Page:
They clean the PCs that are working, remove and destroy the hard drives, and then install a fresh operating system. Interconnection re-installs Windows, while Free Geek installs a version of Linux (very similar to Windows), plus lots of software programs. Linux achieves relatively fast speeds. One of the significant benefits Linux offers is that it is fully licensed and FREE, whereas every installation of Windows needs to be purchased from Microsoft to be able to be licensed properly. Unlike Linux, every Windows installation literally comes bare without much additional software, making it necessary to purchase expensive software to be productive, as well as anti-virus to protect the investment.

Any devices which can’t be restored to operating condition are mined to extract useful minerals, as well as the hard drive, which is destroyed. Once the equipment is mined, it is recycled. This urban mining results in a significant reduction of pollutants and poisoning of our waters.  It also reduces our dependence on foreign mines, whose operations can cause terrible environmental and humanitarian harm.

How Rotarians can benefit multiple people through this solution:

Rotarians can promote and support tech recycling, including ESRAG’s lithium-ion battery recovery project, as frequent and routine events throughout your metro area.  You can make tech recycling easier and minimize e-waste by

  • organizing mobile collection, with vans routinely visiting suburbs and neighborhoods
  • reconditioning whatever tech devices can be given a second wind
  • promoting the use of perfectly good reconditioned tech, computers, and peripherals.
  • mining valuable metals (many of them poisonous), from tech devices that cannot be reused.


Benefits to the community:

Once you establish a local non-profit or set up a collaboration between your club and an existing social enterprise like FreeGeek.  you can provide free or affordable tech to countless people who need it:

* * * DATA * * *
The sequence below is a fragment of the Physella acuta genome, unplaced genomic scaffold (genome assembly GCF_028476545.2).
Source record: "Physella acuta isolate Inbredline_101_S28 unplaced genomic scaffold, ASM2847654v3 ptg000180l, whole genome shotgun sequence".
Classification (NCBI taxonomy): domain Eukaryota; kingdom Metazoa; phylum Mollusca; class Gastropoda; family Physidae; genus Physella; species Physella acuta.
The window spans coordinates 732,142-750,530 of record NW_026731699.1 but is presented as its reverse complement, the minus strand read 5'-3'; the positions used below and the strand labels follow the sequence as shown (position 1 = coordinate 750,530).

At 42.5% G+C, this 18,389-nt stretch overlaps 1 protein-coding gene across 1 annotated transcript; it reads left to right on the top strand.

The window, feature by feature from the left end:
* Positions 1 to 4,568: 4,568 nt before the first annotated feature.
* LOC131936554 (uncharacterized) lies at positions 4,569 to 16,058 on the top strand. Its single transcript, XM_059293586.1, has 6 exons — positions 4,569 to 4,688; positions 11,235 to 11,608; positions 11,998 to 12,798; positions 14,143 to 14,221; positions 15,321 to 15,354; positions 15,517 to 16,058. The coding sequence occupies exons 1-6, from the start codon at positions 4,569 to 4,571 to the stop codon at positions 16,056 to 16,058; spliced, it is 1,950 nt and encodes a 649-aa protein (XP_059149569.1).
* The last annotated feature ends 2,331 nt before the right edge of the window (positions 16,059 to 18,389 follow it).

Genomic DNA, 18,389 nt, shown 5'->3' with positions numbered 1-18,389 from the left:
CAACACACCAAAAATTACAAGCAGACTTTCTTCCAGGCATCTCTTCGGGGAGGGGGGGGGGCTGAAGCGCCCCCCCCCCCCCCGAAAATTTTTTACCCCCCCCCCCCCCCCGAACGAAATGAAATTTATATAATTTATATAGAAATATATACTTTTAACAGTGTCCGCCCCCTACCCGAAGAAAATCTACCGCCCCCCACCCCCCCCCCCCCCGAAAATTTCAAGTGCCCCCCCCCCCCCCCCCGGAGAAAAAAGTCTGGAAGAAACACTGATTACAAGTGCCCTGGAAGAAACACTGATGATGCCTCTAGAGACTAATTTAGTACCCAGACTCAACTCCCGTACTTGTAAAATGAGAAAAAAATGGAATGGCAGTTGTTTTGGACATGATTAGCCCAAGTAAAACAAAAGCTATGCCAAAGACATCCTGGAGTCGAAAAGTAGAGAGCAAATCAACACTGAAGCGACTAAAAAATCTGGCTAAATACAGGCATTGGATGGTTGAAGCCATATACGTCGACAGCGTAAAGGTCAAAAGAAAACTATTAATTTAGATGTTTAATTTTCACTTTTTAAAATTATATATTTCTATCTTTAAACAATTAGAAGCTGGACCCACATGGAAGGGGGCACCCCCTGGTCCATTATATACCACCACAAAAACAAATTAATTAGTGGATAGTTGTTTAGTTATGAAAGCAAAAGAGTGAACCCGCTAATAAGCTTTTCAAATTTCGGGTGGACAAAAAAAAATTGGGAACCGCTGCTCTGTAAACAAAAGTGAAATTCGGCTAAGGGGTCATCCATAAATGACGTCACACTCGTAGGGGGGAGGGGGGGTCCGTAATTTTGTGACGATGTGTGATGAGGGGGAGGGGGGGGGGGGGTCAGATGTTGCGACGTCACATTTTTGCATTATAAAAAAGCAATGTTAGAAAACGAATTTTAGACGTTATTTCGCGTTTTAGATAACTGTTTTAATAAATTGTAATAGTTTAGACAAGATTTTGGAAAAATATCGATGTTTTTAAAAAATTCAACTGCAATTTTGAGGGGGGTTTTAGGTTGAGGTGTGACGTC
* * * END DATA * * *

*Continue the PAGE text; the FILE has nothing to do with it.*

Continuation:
• Non-profits, allowing them to dedicate a larger percentage of their scarce funds to their core mission, instead of being part of the problem.
  • Low-income families for their children to use in schooling.
  • Refugees. You can configure their devices in foreign languages and characters.
  • Seniors or senior centers, using large icons and fonts.
  • Child development centers, with software designed for education.
  • Third World communities our Rotary projects serve, helping them bridge the digital gap.
Share your skills to ensure success:

We call on Rotarians with some of the following areas of expertise to join your Club’s environmental committee and share these skills to build your tech recovery and recycling project: IT knowledge, non-profit corporate law, or administration. With your help, we will all mature and bring. this idea to reality.

This project is a Win-Win: a win for the environment, and a win for the community


Seattle Rotarian Jorge Restrepo is a multilingual realtor specializing in international, commercial, and business real estate, including land for solar or wind generation and cell towers.  Email him for more information on this project.